Across the United States, communities are responding to the call to abolish chronic homelessness. Not since it first appeared on the American landscape in the mid-1980s has there been such an outcry to address this national disgrace. In a land of plenty, there are thousands of people living on the streets of our cities every night without housing and without economic means. Under the President's directive, the U.S. Interagency Council on Homelessness (ICH) and its member agencies in the federal government stirred mayors and governors to make and implement 10-year plans to end chronic homelessness. Federal agencies targeted innovative efforts to learn how best to use resources by moving people directly from the streets and shelters into permanent housing. The U.S. Department of Labor (DOL) and the U.S. Department of Housing and Urban Development (HUD) have gone a step further to test strategies not only to offer chronically homeless people housing first, but to also offer the opportunity and support to work. Five workforce investment boards, grantees of the DOL Office of Disability Employment Policy (ODEP) in conjunction with the Employment and Training Administration (ETA) and supported by the Veterans' Employment and Training Service (VETS), in coordination with local housing grantees of HUD, constitute the demonstration sites for this work. They have taken leadership in their cities to uniquely combine housing, supportive services, employment, and training so that chronically homeless individuals can have homes and jobs.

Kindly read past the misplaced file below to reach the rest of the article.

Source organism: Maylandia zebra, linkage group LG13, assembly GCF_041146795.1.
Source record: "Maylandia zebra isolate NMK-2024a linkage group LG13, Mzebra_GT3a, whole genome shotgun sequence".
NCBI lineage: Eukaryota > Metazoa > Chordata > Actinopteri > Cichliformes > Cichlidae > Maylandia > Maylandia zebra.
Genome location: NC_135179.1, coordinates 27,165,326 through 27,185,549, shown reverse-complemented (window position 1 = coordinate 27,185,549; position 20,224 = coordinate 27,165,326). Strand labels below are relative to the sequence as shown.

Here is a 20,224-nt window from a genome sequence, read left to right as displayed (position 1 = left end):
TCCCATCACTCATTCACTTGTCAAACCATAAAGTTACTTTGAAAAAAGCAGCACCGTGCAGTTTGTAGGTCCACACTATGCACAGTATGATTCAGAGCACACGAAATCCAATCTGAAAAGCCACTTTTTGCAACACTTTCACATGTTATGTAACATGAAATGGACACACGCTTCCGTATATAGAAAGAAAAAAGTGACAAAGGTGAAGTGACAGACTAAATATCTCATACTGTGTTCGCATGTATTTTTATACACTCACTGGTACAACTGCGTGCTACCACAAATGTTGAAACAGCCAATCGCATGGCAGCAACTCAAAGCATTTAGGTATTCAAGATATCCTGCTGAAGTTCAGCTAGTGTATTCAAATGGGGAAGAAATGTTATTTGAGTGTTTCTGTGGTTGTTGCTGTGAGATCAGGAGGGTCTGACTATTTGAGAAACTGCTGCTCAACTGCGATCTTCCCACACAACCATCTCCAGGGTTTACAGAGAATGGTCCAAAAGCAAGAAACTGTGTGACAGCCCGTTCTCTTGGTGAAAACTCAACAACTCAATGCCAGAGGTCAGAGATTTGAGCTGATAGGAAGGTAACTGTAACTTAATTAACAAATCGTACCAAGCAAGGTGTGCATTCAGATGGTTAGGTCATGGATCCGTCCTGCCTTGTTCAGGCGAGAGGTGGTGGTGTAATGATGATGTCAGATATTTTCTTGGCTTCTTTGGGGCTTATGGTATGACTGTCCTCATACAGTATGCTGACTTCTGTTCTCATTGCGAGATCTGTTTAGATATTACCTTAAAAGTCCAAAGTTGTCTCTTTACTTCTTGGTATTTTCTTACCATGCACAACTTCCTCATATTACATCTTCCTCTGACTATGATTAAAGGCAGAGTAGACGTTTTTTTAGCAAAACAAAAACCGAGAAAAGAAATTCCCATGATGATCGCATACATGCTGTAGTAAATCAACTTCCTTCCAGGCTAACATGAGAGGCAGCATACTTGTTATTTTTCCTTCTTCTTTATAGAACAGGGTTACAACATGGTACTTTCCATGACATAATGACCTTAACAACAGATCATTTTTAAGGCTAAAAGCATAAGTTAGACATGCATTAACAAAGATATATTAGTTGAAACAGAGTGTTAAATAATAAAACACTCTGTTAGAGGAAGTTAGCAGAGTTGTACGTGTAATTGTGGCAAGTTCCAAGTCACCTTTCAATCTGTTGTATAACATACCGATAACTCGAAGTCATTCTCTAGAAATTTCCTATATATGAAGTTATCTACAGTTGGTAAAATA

On January 25, 2006 a unique gathering of government officials and practitioners met to discuss their experiences in joining employment services with housing and other supportive services for people who are chronically homeless. Representatives from DOL, HUD, the U.S. Department of Veterans Affairs (VA), the U.S. Substance Abuse and Mental Health Services Administration (SAMHSA), and the U.S. Social Security Administration (SSA) attended, along with leaders of local programs providing employment and housing to chronically homeless people and national experts in the field. The meeting's purpose was to start a national dialogue about policy and practice challenges that inhibit access to employment and training services by homeless job seekers. We approached this conversation with the common ground that all Americans, even those who are chronically homeless, have a right to participate in the labor market and benefit from public mainstream workforce programs. The resulting dialogue, its key themes, and suggested next steps are captured in this report. It is the hope of the Chronic Homelessness Employment Technical Assistance (CHETA) staff and our DOL and HUD partners that this dialogue and report can set the stage for continuing development of employment's critical role in meeting the needs of persons who are chronically homeless.